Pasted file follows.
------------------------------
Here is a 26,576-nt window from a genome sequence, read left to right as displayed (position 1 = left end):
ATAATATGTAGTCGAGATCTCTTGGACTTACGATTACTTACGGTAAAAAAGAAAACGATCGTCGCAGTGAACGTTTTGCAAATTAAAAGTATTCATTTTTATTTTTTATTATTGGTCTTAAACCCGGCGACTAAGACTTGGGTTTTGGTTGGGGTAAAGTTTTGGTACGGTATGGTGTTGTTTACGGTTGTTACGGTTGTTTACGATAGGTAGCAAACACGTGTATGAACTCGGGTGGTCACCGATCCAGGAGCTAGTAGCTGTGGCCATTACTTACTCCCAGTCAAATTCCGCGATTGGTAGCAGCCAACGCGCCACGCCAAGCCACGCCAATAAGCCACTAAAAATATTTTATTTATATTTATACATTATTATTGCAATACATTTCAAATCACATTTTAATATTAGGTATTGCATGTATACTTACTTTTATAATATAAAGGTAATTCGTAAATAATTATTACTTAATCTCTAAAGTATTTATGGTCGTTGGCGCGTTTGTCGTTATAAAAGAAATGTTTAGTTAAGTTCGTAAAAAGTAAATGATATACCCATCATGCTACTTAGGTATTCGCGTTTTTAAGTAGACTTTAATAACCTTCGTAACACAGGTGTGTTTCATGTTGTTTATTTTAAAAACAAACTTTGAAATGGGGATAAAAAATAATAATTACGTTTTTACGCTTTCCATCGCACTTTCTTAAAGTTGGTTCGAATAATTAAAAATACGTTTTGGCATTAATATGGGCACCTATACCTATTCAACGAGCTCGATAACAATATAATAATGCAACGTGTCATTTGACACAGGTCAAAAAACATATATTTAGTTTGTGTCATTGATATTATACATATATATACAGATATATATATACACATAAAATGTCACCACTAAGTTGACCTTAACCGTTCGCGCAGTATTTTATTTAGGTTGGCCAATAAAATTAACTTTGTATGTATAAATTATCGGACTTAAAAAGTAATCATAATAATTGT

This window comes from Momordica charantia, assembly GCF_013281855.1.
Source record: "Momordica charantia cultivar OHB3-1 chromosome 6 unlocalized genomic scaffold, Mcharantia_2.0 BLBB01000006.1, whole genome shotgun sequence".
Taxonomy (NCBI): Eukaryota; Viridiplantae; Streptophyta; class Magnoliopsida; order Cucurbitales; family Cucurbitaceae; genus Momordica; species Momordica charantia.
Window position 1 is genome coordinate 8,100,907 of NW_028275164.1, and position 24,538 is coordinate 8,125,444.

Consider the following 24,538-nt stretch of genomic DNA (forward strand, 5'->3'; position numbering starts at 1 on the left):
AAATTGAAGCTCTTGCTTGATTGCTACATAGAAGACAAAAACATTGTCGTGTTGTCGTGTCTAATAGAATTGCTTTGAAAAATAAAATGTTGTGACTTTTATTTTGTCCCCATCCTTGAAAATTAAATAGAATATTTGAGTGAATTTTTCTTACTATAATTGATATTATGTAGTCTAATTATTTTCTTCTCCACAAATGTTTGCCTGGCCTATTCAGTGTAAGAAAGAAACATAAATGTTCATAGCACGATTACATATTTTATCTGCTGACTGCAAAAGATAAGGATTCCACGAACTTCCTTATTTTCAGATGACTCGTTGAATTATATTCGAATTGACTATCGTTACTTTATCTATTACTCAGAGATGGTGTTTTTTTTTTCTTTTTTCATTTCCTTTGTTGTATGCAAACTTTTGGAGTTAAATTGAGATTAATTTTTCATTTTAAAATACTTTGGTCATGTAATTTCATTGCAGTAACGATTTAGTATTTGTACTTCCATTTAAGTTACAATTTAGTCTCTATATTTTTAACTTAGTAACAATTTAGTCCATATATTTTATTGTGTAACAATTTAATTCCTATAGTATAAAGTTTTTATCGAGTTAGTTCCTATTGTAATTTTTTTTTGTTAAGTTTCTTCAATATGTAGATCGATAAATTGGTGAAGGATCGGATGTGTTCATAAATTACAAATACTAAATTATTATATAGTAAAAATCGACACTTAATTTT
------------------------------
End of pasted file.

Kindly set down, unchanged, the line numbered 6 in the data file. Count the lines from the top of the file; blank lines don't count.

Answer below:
Window position 1 is genome coordinate 8,100,907 of NW_028275164.1, and position 24,538 is coordinate 8,125,444.